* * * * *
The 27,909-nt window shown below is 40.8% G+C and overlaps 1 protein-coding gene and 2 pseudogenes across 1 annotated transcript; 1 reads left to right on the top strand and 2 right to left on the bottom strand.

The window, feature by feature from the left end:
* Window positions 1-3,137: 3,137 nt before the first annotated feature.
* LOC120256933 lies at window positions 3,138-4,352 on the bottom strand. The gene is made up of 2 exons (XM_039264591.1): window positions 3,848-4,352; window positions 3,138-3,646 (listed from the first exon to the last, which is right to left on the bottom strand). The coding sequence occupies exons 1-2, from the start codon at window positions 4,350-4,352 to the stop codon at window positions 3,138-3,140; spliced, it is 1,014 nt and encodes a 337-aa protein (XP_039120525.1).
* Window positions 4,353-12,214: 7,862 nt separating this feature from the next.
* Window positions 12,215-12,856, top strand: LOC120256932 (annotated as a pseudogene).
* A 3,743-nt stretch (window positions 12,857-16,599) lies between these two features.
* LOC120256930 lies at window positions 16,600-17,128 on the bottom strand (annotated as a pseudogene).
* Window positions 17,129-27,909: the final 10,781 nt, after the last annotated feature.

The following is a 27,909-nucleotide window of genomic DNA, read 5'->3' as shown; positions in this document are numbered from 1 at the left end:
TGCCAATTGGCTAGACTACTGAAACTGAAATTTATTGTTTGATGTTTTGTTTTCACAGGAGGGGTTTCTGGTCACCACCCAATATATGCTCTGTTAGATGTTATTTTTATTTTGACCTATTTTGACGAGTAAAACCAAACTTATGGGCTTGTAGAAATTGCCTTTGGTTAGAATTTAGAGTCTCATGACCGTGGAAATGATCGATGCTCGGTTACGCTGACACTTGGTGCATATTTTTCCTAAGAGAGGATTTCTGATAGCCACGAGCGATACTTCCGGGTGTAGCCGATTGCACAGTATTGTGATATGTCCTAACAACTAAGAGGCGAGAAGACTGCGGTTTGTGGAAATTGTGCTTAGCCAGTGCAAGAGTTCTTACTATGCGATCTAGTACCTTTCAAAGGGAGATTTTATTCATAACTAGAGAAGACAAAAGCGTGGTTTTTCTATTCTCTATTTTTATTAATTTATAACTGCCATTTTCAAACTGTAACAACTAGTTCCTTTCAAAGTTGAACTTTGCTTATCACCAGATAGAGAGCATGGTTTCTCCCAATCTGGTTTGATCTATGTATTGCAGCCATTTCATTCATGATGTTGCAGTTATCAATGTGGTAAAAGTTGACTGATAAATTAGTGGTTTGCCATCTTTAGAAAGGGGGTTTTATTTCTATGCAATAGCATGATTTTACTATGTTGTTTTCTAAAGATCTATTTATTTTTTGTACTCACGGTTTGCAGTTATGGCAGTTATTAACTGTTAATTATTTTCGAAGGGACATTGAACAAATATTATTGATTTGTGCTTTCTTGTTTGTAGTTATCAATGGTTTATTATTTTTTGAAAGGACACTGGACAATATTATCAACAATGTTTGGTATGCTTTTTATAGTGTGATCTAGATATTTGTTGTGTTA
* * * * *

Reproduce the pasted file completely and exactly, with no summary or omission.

The 27,909-nt window shown below is 40.8% G+C and overlaps 1 protein-coding gene and 2 pseudogenes across 1 annotated transcript; 1 reads left to right on the top strand and 2 right to left on the bottom strand.

The window, feature by feature from the left end:
* Window positions 1-3,137: 3,137 nt before the first annotated feature.
* LOC120256933 lies at window positions 3,138-4,352 on the bottom strand. The gene is made up of 2 exons (XM_039264591.1): window positions 3,848-4,352; window positions 3,138-3,646 (listed from the first exon to the last, which is right to left on the bottom strand). The coding sequence occupies exons 1-2, from the start codon at window positions 4,350-4,352 to the stop codon at window positions 3,138-3,140; spliced, it is 1,014 nt and encodes a 337-aa protein (XP_039120525.1).
* Window positions 4,353-12,214: 7,862 nt separating this feature from the next.
* Window positions 12,215-12,856, top strand: LOC120256932 (annotated as a pseudogene).
* A 3,743-nt stretch (window positions 12,857-16,599) lies between these two features.
* LOC120256930 lies at window positions 16,600-17,128 on the bottom strand (annotated as a pseudogene).
* Window positions 17,129-27,909: the final 10,781 nt, after the last annotated feature.

The following is a 27,909-nucleotide window of genomic DNA, read 5'->3' as shown; positions in this document are numbered from 1 at the left end:
TGCCAATTGGCTAGACTACTGAAACTGAAATTTATTGTTTGATGTTTTGTTTTCACAGGAGGGGTTTCTGGTCACCACCCAATATATGCTCTGTTAGATGTTATTTTTATTTTGACCTATTTTGACGAGTAAAACCAAACTTATGGGCTTGTAGAAATTGCCTTTGGTTAGAATTTAGAGTCTCATGACCGTGGAAATGATCGATGCTCGGTTACGCTGACACTTGGTGCATATTTTTCCTAAGAGAGGATTTCTGATAGCCACGAGCGATACTTCCGGGTGTAGCCGATTGCACAGTATTGTGATATGTCCTAACAACTAAGAGGCGAGAAGACTGCGGTTTGTGGAAATTGTGCTTAGCCAGTGCAAGAGTTCTTACTATGCGATCTAGTACCTTTCAAAGGGAGATTTTATTCATAACTAGAGAAGACAAAAGCGTGGTTTTTCTATTCTCTATTTTTATTAATTTATAACTGCCATTTTCAAACTGTAACAACTAGTTCCTTTCAAAGTTGAACTTTGCTTATCACCAGATAGAGAGCATGGTTTCTCCCAATCTGGTTTGATCTATGTATTGCAGCCATTTCATTCATGATGTTGCAGTTATCAATGTGGTAAAAGTTGACTGATAAATTAGTGGTTTGCCATCTTTAGAAAGGGGGTTTTATTTCTATGCAATAGCATGATTTTACTATGTTGTTTTCTAAAGATCTATTTATTTTTTGTACTCACGGTTTGCAGTTATGGCAGTTATTAACTGTTAATTATTTTCGAAGGGACATTGAACAAATATTATTGATTTGTGCTTTCTTGTTTGTAGTTATCAATGGTTTATTATTTTTTGAAAGGACACTGGACAATATTATCAACAATGTTTGGTATGCTTTTTATAGTGTGATCTAGATATTTGTTGTGTTA